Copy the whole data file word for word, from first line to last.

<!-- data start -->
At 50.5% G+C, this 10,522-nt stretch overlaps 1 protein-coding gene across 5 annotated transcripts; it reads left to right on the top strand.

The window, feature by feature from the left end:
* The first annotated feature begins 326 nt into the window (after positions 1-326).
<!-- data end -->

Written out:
At 50.5% G+C, this 10,522-nt stretch overlaps 1 protein-coding gene across 5 annotated transcripts; it reads left to right on the top strand.

The window, feature by feature from the left end:
* The first annotated feature begins 326 nt into the window (after positions 1-326).